KNRC’s excellent research, clear understanding of administrative procedure, dogged adherence to statutory requirements and tactical application of coordination brings clarity to the process and accountability to federal agencies who have grown accustomed to bypassing — or dismissing entirely — the needs of local government.

Our philosophy, strategic plan, and long-term objectives include training, equipping and exhibiting hard-won examples for local governments across the nation.  History teaches that centralized, top-down, and autocratic governments don’t work for the long term, ultimately reverting back to local control.  

Only local government — not industry, not associations, and particularly not nongovernmental organizations (NGOs) — are permitted to leverage accountability from federal administrative agencies during natural resource policy rule-makings.

Green Watch

State Representation on Species Assessment Teams

New USFWS policy invites governors of affected states to name representatives to species assessment teams

Tuesday, December 5, 2017 — In an October 13, 2017 memo, USFWS Principle Deputy Director Greg Sheehan directed that USFWS will formally request at least two representatives to species assessment teams for states affected by a species status assessment (SSA), subject to the states’ willingness to participate. One member would come from the affected state’s fish and wildlife management agency, and the other would be designated by the respective Governor’s office(s). Under the provisions in the memo, there could be more than two representatives.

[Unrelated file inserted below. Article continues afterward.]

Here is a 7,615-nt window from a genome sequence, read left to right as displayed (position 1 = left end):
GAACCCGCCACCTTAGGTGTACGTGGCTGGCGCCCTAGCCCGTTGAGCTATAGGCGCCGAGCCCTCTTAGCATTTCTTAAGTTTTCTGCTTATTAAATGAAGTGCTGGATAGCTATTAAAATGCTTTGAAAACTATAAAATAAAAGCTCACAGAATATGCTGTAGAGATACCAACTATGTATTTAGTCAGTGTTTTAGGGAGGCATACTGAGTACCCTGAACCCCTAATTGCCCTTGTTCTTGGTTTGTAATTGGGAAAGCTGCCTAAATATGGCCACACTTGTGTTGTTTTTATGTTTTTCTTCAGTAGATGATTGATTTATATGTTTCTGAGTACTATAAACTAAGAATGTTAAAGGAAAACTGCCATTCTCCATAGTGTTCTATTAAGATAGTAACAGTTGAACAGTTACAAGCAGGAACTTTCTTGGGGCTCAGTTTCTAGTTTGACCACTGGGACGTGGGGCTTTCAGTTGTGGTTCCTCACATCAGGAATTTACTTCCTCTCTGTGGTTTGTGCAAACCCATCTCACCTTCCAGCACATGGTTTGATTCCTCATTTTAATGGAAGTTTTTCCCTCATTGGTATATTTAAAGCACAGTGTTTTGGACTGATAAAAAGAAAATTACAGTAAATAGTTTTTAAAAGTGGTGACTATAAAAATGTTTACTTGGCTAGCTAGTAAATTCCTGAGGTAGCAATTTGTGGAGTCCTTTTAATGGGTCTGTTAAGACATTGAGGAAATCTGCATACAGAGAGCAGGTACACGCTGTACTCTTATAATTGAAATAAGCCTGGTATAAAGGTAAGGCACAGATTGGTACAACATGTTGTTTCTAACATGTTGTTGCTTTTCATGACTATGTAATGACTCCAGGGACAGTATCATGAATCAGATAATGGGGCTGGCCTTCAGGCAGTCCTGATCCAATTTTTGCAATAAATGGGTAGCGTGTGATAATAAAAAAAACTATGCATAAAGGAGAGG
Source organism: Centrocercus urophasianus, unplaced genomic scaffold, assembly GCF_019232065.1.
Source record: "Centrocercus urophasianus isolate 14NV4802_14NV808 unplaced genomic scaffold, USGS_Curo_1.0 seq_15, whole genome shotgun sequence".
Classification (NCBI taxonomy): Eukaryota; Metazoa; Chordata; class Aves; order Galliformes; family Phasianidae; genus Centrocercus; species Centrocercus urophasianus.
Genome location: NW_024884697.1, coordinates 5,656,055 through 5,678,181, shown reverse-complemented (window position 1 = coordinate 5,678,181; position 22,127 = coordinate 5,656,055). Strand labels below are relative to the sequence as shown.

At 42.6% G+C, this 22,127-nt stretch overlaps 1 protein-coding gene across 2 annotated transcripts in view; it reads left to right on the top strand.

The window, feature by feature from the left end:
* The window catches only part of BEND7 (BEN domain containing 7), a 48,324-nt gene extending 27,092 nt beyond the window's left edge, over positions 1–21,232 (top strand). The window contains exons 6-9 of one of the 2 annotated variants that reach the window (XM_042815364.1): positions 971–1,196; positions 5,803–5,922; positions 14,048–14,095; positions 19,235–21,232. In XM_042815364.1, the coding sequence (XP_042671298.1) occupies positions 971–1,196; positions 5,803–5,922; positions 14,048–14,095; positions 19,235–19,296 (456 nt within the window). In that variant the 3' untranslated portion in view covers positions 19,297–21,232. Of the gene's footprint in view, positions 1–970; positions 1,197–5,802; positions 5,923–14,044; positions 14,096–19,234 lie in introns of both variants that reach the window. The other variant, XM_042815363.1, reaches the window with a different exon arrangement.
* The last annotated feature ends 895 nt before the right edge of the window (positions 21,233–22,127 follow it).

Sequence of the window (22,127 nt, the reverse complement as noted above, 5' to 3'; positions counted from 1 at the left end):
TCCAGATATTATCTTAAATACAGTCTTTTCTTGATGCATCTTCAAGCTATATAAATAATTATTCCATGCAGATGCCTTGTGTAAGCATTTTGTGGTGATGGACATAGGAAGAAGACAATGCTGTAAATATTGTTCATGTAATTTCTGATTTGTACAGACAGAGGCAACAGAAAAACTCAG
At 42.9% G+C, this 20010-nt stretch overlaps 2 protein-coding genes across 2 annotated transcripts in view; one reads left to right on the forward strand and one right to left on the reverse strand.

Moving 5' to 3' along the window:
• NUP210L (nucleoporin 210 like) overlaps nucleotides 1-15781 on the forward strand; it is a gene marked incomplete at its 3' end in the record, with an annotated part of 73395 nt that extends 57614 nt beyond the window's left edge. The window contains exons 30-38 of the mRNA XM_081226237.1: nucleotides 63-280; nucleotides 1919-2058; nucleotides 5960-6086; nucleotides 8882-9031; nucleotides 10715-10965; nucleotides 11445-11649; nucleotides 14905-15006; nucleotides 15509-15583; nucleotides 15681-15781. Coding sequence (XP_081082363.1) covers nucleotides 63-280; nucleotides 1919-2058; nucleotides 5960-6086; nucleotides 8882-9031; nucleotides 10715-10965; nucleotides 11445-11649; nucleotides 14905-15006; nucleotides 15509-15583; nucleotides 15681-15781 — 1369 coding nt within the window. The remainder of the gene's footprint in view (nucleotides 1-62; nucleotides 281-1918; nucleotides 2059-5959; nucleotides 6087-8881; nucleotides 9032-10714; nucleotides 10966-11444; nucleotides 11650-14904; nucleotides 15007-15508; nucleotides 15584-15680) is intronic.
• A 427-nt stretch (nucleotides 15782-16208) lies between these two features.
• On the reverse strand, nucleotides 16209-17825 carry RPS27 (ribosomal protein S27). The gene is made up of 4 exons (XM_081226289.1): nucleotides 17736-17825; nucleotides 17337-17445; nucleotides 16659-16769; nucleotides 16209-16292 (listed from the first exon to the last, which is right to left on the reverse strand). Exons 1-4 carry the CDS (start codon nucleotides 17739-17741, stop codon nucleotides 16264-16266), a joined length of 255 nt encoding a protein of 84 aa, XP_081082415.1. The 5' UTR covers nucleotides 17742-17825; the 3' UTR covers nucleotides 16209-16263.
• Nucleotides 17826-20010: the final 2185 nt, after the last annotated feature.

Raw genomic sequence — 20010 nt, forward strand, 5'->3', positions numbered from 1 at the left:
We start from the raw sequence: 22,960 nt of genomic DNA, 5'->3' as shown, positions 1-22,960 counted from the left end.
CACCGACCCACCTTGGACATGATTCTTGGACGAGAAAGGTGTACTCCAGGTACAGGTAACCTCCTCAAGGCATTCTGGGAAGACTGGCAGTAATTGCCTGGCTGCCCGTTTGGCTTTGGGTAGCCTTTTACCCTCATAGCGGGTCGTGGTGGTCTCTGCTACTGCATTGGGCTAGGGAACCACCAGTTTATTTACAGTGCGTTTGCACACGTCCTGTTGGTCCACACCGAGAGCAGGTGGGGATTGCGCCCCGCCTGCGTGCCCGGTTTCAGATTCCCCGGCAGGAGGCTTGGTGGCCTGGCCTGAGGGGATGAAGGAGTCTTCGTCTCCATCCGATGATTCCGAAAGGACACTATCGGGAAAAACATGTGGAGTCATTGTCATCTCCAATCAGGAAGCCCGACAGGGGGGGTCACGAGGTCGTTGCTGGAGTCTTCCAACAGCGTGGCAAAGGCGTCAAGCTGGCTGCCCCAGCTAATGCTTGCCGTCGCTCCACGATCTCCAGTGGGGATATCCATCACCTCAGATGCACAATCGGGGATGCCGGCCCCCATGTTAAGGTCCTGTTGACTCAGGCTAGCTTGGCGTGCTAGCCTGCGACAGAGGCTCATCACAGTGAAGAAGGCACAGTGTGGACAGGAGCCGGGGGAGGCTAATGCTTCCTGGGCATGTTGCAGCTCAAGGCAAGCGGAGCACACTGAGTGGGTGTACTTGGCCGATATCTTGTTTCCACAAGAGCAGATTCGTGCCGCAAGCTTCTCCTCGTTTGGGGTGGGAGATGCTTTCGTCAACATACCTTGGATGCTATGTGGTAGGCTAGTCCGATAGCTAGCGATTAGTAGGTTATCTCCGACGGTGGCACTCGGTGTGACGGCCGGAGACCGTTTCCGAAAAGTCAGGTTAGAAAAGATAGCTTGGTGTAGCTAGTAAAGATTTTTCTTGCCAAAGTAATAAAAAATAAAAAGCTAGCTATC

The purpose of the directive is to better implement Endangered Species Act requirements for USFWS to coordinate, collaborate, and use the expertise of state agencies in developing the scientific foundation upon which USFWS bases its determinations for listing actions. It will allow the agency to better access data and expertise found at the state level, and is part of a push by the Trump administration to provide states more control over federal environmental policies.

This new requirement is included in the Department of the Interior’s Strategic Plan for Fiscal Years 2018-2020 as an Agency Priority Goal related to ESA implementation.


Growing Skepticism on Judicial Deference to Agency Decisions

Monday, December 11, 2017 — In an article adapted from a December 4 speech that will appear in a forthcoming Vanderbilt Law Review,  6th U.S. District Court Judge Raymond Kethledge wrote that Chevron deference makes agencies feel entitled and encourages “sloppy work.”